By the last few weeks, you will be exhausted. You will be fucking exhausted. You will be energized by the amazing creatives and beautiful people in your constant presence. Like Tyler, you will be a walking paradox. While watching your boss –your boss– take the stage in his ‘worlds best dad’ tee, tweaking each sound-check to perfection, the concept of a ‘finish line’ will disappear from mind. Watching the gang roll five, ten, sometimes fifteen deep on whatever miniature motorized vehicle they can get their hands on, like a biker gang beckoning the kingdom, you will understand the importance of your closest circles. Reminders of displacement and trajectory are constant; Skype calls to friends and family remind you exactly how far away from home you are, yet how far you still have to go.

After adjustments, by tours end, you will come to a realization: there’s no right way to work for your favorite rapper. In fact, there may not even be a way to work for your favorite rapper. Compensation won’t come to mind, nor per diems – you would’ve done it for free. After all, a story’s worth a thousand resumes.

Prior to your journey, you will have been bred with cautionary reminders to be wary of your wishes. Post, your outlook will relax. There’s less to worry about than you think. Seamlessly, 32 shows will pass and your admiration will never waver. Hell, you might just come out of the other end with 1 or 2 timeless stories and a new group of people to call ‘family’.


My time as intern for Chance the Rapper is something that could never be justifiably summed up in words (trust me: I wrote thousands of words on tour, scrapped multiple ideas post-tour, and over a month later I’ve finally come up with something I can be proud of). It was a time of transition in my life that marked a shift from slightly hesitant sometimes-blogger putting off getting a real job, into a confident multi-faceted creative with a taste of how great it all could be – and the newfound realization of the person that I’m meant to be.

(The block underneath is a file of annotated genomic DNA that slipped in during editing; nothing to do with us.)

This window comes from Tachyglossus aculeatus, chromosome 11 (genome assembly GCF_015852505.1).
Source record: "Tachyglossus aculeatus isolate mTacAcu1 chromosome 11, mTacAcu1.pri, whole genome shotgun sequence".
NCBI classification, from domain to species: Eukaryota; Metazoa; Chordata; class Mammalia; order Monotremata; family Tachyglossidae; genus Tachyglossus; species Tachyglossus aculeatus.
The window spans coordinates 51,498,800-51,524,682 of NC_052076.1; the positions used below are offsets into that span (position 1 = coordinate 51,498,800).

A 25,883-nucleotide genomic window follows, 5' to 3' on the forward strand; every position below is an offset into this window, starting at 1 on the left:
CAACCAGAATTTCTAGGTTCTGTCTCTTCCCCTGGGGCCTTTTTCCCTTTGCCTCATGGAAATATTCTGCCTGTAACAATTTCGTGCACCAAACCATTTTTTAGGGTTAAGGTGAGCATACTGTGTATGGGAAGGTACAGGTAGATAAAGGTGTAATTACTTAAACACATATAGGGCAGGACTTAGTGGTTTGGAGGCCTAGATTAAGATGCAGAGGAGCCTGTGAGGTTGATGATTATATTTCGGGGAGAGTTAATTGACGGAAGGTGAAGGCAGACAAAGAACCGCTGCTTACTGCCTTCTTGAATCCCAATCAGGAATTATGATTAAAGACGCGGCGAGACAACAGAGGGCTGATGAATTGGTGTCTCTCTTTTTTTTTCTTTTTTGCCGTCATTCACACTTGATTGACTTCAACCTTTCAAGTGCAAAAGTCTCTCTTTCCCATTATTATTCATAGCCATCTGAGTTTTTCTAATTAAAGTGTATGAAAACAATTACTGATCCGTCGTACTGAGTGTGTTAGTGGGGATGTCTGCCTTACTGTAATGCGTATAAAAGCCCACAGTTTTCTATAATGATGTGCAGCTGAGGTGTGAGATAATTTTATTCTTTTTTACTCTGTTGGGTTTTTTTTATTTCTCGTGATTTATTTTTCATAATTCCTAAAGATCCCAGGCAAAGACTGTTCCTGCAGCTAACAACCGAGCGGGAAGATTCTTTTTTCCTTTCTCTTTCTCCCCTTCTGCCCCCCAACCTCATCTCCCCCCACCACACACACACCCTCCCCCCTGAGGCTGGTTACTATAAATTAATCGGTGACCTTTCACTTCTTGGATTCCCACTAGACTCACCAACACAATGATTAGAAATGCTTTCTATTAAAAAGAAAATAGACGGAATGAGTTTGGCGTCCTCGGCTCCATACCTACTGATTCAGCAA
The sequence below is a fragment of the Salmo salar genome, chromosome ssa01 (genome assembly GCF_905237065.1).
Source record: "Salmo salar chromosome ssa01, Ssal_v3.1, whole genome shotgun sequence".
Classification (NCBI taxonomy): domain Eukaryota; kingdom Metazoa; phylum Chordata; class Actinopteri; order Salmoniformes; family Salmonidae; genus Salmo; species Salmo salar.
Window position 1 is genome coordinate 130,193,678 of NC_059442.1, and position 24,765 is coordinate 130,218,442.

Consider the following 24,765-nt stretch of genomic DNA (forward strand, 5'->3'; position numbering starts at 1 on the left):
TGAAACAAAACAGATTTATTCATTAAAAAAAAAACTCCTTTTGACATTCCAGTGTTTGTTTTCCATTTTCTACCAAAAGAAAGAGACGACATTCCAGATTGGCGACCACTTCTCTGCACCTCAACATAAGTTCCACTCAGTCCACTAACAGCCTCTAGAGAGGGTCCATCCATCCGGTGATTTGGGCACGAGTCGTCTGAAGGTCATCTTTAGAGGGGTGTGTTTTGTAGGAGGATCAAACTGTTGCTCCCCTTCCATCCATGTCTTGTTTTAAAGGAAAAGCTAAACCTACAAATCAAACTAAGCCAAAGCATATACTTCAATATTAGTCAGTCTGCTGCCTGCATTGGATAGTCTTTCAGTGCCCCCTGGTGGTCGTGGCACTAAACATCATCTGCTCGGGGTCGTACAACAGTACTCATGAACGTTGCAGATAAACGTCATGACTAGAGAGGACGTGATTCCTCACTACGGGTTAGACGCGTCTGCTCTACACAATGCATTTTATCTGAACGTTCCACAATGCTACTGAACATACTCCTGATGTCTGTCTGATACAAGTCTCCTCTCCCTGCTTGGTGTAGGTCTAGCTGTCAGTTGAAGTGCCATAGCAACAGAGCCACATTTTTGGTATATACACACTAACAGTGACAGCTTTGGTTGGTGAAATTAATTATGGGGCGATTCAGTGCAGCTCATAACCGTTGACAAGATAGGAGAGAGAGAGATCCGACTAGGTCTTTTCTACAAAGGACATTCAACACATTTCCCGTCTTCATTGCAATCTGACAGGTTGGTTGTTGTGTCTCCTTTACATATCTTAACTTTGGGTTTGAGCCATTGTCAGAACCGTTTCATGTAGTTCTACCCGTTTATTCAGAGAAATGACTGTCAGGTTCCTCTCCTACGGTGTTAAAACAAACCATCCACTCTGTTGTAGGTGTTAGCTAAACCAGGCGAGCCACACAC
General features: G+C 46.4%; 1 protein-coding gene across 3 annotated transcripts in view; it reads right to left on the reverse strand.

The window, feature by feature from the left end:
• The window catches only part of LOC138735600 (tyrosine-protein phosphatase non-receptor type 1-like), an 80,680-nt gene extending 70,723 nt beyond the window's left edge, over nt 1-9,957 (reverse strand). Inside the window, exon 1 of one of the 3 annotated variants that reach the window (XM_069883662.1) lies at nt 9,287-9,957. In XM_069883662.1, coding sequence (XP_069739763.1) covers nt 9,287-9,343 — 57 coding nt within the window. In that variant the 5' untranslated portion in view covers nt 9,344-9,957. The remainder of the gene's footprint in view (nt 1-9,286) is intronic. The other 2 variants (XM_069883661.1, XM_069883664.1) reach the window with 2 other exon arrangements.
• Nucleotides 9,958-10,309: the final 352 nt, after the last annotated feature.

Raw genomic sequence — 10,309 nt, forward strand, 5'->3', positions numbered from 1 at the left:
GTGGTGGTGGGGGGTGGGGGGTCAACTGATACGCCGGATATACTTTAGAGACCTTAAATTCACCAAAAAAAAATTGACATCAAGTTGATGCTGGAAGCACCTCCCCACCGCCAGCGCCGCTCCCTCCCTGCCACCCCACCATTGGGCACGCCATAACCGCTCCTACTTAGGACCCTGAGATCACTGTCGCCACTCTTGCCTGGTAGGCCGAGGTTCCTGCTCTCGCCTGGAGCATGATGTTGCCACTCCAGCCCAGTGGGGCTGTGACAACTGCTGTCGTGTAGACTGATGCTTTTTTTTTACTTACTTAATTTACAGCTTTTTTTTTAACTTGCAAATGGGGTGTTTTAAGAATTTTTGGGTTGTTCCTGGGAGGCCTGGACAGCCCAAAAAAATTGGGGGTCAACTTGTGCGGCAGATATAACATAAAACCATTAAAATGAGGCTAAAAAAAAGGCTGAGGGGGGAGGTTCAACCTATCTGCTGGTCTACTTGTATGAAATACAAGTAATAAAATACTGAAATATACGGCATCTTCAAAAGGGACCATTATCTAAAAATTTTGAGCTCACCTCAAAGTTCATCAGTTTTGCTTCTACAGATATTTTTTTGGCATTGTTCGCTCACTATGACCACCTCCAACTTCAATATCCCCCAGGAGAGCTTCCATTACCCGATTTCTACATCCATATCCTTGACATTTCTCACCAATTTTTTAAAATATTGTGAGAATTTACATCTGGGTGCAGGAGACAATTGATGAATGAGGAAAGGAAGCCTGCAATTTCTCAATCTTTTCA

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In the past I’ve noted my feelings of sorrow for those in life who never truly realize what they are meant to be, but until the Be Encouraged Tour I never truly had an opportunity to interact with so many people who had seemingly reached the level of content in their contributions to the culture that I too hope to reach one day (and yes, I hate the phrase “the culture” just as much as you do). There were many times that I questioned myself and wondered why exactly I was where I was, but I really do feel that I was graced with this opportunity for a reason.

I can talk all I want about my run-ins with various celebrities including the ones I lived with for 2 months, or how a taste of the VIP lifestyle changed me, but the first moment that really left shivers down my spine was a slightly more natural one:

Night 2 at the Red Rocks Amphitheater in Denver, CO.

 The band intros happen nearly halfway thru the show, and after the ovation for ‘Mr. Nico Segal’, ”Sunday Candy” begins. Suddenly, it was if the heavens literally opened up for a second; right as the vocalists harmonized the lines “Come on in this house, cause it’s gonna rain, Rain down Zion, it’s gonna rain”, the most peaceful light mist fell from the sky until the end of the song and as suddenly as they started, ceased. Something about that moment made me realize that I, or rather we, were doing something right, enough so to please our God & Mother Nature & the sky themselves.

(Corny right? Oh well.)

Chance is exactly like the man you’d picture him to be, as a family man, business man, and friend, so instead of another biography, the last thing I’ll note is possibly my favourite quote from my entire trip with him. He once forgot to put on his signature ‘3’ cap before a show in the second half of tour, and as his assistant Colleen reminded him of it he turned and said with an insightful smirk, “you know what’s funny? If I didn’t put this hat on tonight, there would’ve been a Complex article by tomorrow rationalizing exactly why I didn’t wear this hat”.

What more can I say? What makes him such a great person is his understanding that while many of us care to sensationalize the few shreds that we get may get from him, he can better use his influence to spread the type of community-boosting positivity & joy that he is now so well known for.

All that is really left to say, once more, is thank you, Chance.

-A how-to, by hospey.

follow my adventures on the gram @hxspey, or on twitter @hospey